forgets that all the lava that flows to the surface comes from the depths of the crust, where its departure leaves a void which can be compensated for only by the depression of the adjoining territory to such an extent that the emerged relief really gains nothing. More than this—volcanic action, which M. Léotard would make creative, is really, above everything else, destructive. I ask no better proof of this than the great explosions of which the nineteenth century has been the witness; that of 1845, at Temboro, which covered the neighboring country and the surface of the sea with a mass of débris estimated at a hundred cubic kilometres; and the more recent eruption at Krakatoa, which threw into the Strait of Sunda eighteen cubic kilometres of débris and formed an abyss between two and three hundred metres deep, in a place where there had previously stood a volcanic mountain several hundred metres high. While I have felt called upon to make this rectification, I will add that that does not prevent me from believing, with M. Léotard, that the final triumph of the dry land is infinitely more probable than its submersion; and that by reason of the considerable movements of the crust and the wrinkles which lateral compression in consequence of the progress of cooling can not fail to engender from time to time."
|SKETCH OF LUIGI GALVANI.|
THE experiments of Galvani were the beginning of a new course of development in physical science, the fruits of which promise to be infinite in number and of incalculable magnitude and importance.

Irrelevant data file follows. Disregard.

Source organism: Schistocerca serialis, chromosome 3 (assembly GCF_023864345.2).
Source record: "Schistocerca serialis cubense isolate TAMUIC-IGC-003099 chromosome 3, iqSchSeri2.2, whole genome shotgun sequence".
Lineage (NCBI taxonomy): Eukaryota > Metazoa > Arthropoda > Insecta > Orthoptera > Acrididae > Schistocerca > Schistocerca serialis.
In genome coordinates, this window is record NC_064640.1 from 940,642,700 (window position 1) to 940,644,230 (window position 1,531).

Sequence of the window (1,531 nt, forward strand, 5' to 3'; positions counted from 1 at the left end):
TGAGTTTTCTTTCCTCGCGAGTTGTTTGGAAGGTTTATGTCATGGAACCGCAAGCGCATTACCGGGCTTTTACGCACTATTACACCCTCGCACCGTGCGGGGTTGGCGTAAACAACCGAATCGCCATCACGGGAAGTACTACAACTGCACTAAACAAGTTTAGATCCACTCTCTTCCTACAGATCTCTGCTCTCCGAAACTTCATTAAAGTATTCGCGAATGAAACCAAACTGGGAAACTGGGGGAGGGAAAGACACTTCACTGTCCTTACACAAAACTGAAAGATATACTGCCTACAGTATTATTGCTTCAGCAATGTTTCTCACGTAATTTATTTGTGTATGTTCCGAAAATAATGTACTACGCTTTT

Luigi Galvani was born in Bologna, Italy, September 9, 1737, and died in the same place, December 4, 1798. He exhibited when very young a fervent zeal for the Catholic religion, of which he was exact in observing the most minute rites. He even thought of going into a monastery, but was diverted from his intention, and, while his religious inclinations were still prominently marked, he became interested in scientific pursuits. Entering upon the study of medicine, he gave his attention chiefly to anatomy and physiology—human and comparative. Having successfully maintained a thesis on the Bones, their Nature and Formation, he was appointed, in 1762, public lecturer on anatomy at the University of Bologna, where he became known as a skillful and accurate teacher, though not eloquent in address. Along with his professorship he gained high repute as a surgeon and childbed doctor. He produced during the earlier period of his professional career a number of memoirs of considerable merit,